Mayor thanks police for solving murder
By Dan Hust
MONTICELLO Mayor Gordon Jenkins thanked the Monticello Police Department and Community Progressive Response (CPR) for their role in tracking down two suspects in the June murder of Monticello resident Carl Williams.
But, he cautioned, “we still have to stay on top of gang issues in Monticello.”
Teenagers David Perkins, 16, of Woodbourne, and Jacquis Lowery, 17, of Monticello, have been charged with murdering Williams. The District Attorney’s Office believes the motive was robbery.
A boiler malfunction in the Ted Stroebele Recreation Center led to its emergency replacement.
Board members unanimously approved the $12,000 job, though it cost the village $8,000 thanks to a $4,000 donation by Albee Bockman of MobileMedic, the ambulance service that occupies the center’s garage.
A village hall wishlist
After another back-and-forth, the board informally agreed to provide Village Manager Ray Nargizian with a wishlist of repairs and upgrades to the current village hall, which was built 60 years ago.
Jenkins felt the decor is badly worn and outdated, but Rue worried about the cost. Jenkins said money was available in the budget, but the board did not agree to an actual spending plan.
Nargizian is expected to return to the next meeting with a list from which to cull ideas.
A land use report that was given to the village two weeks ago by Dykstra Associates of Goshen was once again given to the board Monday.
Dykstra had submitted the report for free as a way of pitching its planning and zoning consulting capabilities to officials, but a hastily-written, error-filled copy was accidentally given to the board, said a rep.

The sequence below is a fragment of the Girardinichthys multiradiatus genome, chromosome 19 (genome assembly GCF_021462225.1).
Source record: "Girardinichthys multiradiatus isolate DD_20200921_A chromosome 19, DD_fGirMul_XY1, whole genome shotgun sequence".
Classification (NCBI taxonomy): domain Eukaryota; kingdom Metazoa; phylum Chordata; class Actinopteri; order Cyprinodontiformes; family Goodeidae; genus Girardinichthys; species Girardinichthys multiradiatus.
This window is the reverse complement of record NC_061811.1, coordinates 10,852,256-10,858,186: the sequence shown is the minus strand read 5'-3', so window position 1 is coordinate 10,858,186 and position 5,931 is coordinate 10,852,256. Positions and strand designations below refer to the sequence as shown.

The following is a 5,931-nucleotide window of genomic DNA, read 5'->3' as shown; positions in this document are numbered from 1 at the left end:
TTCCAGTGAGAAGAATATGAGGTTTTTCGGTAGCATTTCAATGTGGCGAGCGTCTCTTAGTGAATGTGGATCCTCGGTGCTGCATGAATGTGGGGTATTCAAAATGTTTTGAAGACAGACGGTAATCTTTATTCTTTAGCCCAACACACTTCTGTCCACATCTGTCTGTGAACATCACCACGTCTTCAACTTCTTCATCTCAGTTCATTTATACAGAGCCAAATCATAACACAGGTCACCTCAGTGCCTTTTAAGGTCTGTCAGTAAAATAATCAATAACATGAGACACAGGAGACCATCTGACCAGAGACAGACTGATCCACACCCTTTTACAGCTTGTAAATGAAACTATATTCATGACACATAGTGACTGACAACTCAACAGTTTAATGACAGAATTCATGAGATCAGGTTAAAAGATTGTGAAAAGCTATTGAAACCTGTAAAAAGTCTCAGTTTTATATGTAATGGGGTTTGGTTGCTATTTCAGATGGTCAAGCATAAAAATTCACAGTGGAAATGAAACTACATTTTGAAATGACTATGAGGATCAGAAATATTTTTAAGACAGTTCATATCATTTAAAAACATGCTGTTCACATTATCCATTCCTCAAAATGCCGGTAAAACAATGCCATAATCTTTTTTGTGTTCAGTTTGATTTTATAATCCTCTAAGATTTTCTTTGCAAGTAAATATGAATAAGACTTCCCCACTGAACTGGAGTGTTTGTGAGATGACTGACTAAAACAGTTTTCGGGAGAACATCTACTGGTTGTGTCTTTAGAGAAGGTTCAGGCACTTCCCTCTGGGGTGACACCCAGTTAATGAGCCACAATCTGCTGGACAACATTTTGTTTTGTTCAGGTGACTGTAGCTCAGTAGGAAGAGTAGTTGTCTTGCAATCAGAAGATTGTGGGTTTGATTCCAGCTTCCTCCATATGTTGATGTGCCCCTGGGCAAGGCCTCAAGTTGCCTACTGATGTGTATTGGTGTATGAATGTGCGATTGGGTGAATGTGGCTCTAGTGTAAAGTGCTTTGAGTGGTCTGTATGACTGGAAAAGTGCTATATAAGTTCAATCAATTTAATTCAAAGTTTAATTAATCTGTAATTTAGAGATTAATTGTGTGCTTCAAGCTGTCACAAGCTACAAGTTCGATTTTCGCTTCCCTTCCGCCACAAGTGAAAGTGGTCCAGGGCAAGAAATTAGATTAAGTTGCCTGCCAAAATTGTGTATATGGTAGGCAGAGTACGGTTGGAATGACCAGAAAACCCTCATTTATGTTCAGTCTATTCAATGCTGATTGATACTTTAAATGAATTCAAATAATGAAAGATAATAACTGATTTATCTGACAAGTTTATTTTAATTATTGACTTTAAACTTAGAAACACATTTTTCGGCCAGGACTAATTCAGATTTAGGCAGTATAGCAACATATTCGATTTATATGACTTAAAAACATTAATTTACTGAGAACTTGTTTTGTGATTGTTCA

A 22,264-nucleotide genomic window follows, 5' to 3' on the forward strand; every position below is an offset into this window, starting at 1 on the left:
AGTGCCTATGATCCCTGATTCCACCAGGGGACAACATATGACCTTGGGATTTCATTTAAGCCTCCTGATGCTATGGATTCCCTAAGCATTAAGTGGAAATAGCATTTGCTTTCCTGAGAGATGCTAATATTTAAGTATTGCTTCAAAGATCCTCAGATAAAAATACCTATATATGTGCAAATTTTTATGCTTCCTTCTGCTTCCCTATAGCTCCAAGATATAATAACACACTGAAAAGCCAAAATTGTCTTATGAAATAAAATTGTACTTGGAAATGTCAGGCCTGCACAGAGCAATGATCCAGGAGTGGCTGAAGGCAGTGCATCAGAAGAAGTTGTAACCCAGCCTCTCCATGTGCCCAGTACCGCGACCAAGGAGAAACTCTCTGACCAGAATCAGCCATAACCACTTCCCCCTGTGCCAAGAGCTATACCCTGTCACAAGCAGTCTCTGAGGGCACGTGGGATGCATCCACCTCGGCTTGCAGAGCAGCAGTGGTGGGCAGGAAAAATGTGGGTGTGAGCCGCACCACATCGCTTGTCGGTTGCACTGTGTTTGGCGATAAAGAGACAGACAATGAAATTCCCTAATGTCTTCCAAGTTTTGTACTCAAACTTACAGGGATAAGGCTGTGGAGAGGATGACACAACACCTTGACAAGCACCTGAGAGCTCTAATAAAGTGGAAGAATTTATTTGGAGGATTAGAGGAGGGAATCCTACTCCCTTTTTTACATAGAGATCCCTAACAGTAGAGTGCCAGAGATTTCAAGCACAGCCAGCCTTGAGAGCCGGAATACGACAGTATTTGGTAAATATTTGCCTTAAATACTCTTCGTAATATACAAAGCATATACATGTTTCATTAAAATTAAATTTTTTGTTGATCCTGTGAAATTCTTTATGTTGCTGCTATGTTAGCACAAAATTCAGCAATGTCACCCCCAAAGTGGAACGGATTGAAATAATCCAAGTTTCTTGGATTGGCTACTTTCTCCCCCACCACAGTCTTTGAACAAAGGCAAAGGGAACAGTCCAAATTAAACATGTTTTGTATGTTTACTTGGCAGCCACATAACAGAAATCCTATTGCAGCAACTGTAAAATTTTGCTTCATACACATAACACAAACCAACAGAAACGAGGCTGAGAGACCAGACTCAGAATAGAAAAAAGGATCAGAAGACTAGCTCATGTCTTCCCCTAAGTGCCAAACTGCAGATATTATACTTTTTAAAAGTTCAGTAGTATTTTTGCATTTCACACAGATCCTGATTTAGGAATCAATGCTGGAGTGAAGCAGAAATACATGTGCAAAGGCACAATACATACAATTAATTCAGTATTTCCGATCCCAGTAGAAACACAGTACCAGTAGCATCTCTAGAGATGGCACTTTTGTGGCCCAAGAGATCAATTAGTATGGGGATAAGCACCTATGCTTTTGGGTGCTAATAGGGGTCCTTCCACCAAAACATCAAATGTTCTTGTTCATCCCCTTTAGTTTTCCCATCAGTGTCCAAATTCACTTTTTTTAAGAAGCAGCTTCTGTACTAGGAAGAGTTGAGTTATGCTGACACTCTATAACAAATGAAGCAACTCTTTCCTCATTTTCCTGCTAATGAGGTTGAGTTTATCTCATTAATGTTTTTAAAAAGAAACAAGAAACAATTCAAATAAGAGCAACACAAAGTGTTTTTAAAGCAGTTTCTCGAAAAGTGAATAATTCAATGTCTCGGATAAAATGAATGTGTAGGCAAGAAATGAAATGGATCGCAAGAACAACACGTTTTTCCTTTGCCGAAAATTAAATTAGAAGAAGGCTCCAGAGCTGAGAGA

Monday’s resubmitted version corrected what were mostly spelling errors, but the board did not take any action other than to accept it.
grants new and old
Board members unanimously agreed to bond up to $15 million for the massive work planned on the village’s wastewater system, which will be reimbursed by the federal government.
“These are the biggest, most innovative infrastructure projects going on in the county,” announced a relieved Glenn Gidaly from the village’s engineering firm of Barton and LoGuidice, who has been working to design the project and obtain funding.
But the mayor’s signature is still missing from a Federal Assistance Expenditure Form the state requires to close out grants already given to the village.
Jenkins has continued to stall on signing his name to the document, citing a lack of information. He and Trustee TC Hutchins have also argued against allowing Nargizian to sign instead, considering it a conflict of interest.
Nargizian denied such a conflict exists, pointing out the state would allow it if the mayor would simply agree to it.
“Ray, don’t forget: you work for the board,” Jenkins said, claiming Nargizian has “a tendency to override the board.”
“Gordon, may I ask you something?” Nargizian replied. “Why don’t you sign it?”
“Ray, you don’t ask questions,” Hutchins responded.
So Trustee Carmen Rue asked it of Jenkins, who said he wanted to table the matter until he got more information.
“Believe me, the village is not going to lose any money,” he assured, “because they [state officials] understand we have some issues here, and we’re trying to straighten it out.”